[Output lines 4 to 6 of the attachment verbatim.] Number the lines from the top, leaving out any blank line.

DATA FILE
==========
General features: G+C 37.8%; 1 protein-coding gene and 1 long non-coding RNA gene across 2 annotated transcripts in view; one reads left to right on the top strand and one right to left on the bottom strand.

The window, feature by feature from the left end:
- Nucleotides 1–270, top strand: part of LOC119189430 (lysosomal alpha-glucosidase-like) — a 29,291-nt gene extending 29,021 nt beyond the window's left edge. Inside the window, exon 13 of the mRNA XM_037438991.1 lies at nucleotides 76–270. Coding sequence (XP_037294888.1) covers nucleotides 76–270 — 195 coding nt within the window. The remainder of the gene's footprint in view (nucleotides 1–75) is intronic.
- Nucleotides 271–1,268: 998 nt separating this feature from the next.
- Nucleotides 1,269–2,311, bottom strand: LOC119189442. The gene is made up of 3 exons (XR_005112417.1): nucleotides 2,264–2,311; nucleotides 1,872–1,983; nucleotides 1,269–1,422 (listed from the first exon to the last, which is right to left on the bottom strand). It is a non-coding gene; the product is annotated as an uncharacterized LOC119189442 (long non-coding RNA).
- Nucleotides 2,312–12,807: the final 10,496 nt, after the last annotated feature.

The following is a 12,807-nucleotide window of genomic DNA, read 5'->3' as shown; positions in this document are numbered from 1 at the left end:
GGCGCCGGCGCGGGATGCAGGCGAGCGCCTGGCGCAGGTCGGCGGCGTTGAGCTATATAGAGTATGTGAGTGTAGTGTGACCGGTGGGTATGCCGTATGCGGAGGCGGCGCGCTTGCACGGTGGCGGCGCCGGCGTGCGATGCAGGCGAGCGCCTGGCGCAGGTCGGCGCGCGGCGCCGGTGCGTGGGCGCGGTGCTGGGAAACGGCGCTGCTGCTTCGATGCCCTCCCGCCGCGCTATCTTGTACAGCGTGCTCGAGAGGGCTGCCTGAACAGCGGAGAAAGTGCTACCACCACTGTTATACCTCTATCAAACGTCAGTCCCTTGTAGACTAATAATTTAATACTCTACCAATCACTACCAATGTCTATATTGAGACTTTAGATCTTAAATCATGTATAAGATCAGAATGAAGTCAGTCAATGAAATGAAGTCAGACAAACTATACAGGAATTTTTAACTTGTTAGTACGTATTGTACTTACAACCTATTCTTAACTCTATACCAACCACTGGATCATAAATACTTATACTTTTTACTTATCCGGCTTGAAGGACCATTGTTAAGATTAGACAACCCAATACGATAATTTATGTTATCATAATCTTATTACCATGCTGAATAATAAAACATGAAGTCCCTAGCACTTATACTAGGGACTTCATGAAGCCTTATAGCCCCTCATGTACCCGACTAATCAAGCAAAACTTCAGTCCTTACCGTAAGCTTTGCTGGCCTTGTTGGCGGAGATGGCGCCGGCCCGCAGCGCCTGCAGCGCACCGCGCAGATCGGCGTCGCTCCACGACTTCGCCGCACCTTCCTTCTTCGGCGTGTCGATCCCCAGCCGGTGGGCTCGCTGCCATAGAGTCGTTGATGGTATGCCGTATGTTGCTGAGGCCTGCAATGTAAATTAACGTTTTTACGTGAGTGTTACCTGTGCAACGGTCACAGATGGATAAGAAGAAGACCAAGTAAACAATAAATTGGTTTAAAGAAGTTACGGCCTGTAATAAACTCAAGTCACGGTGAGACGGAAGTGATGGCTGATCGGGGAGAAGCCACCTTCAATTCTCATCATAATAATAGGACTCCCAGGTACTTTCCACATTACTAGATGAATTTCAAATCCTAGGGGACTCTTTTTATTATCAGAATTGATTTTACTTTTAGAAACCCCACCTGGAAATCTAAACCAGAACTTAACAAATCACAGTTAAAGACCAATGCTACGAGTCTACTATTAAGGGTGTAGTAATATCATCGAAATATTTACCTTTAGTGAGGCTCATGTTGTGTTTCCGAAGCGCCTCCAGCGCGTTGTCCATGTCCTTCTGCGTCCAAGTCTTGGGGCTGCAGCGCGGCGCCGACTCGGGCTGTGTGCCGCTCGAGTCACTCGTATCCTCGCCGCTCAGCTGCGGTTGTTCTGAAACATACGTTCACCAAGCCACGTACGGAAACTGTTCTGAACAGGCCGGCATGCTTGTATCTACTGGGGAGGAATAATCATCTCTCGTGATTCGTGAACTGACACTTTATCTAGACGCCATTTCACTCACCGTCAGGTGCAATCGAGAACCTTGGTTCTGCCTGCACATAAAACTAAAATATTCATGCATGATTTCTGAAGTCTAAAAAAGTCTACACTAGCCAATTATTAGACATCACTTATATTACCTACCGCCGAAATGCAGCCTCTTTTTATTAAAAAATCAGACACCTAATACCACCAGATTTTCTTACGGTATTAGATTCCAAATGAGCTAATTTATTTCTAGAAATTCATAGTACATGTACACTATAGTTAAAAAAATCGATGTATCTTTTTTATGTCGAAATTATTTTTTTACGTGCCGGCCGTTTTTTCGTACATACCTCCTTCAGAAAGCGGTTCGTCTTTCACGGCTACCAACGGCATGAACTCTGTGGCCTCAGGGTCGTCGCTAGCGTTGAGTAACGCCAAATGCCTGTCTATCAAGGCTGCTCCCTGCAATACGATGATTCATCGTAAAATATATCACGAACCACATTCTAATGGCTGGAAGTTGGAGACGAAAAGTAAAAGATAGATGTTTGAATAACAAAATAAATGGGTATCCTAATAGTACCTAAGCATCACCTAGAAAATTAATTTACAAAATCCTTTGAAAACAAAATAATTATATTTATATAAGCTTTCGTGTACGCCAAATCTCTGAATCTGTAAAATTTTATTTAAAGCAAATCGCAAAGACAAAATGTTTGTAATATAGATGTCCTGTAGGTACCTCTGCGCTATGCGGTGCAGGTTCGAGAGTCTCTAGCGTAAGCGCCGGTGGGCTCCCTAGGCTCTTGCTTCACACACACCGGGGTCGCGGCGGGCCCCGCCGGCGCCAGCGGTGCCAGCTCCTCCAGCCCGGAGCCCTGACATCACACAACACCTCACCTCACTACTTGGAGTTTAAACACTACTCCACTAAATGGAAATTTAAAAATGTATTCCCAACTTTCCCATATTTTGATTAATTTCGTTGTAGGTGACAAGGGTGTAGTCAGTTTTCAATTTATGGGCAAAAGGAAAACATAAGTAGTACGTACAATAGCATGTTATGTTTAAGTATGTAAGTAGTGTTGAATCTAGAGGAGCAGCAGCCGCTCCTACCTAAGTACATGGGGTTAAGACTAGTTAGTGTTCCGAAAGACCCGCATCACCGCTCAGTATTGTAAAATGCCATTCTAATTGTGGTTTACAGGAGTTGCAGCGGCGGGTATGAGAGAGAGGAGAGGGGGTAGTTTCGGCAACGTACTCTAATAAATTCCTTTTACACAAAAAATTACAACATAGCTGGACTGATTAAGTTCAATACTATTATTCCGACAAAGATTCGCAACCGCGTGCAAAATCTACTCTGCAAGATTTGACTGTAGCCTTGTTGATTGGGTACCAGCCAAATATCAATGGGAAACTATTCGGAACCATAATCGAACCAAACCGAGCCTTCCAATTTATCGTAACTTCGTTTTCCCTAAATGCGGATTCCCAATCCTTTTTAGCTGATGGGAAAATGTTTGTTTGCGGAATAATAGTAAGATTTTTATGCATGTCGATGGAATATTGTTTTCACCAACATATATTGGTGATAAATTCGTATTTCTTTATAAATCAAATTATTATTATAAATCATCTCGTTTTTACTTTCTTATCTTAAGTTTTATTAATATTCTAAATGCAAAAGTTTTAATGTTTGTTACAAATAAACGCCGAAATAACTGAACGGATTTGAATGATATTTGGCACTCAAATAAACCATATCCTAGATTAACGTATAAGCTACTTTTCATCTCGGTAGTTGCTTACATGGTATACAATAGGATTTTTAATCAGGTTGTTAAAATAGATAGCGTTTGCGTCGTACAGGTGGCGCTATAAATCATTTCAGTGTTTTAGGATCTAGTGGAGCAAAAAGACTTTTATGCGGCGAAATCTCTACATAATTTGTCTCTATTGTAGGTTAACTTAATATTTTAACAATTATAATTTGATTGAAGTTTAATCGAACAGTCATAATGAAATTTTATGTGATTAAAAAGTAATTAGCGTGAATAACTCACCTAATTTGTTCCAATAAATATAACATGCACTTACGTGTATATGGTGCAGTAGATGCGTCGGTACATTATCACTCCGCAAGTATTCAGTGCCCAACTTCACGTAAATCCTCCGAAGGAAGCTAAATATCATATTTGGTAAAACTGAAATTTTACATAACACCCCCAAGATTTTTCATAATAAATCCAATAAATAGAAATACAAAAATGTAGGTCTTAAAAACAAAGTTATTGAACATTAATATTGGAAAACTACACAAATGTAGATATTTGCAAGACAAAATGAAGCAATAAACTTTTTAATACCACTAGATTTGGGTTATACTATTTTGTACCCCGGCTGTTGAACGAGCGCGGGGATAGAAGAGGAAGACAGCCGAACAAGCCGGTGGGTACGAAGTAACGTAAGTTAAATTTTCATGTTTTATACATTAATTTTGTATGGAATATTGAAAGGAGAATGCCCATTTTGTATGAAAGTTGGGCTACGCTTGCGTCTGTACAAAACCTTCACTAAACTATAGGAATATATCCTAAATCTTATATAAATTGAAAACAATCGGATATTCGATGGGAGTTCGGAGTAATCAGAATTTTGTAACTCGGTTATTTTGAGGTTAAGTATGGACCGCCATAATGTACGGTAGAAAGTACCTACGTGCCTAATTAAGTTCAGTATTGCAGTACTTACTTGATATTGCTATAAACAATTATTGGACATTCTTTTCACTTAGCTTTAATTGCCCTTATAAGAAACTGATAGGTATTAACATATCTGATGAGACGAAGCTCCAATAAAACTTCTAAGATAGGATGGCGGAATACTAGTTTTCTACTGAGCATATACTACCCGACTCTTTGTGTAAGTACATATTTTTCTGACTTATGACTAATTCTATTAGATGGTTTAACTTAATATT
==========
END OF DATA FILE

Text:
- Nucleotides 271–1,268: 998 nt separating this feature from the next.
- Nucleotides 1,269–2,311, bottom strand: LOC119189442. The gene is made up of 3 exons (XR_005112417.1): nucleotides 2,264–2,311; nucleotides 1,872–1,983; nucleotides 1,269–1,422 (listed from the first exon to the last, which is right to left on the bottom strand). It is a non-coding gene; the product is annotated as an uncharacterized LOC119189442 (long non-coding RNA).
- Nucleotides 2,312–12,807: the final 10,496 nt, after the last annotated feature.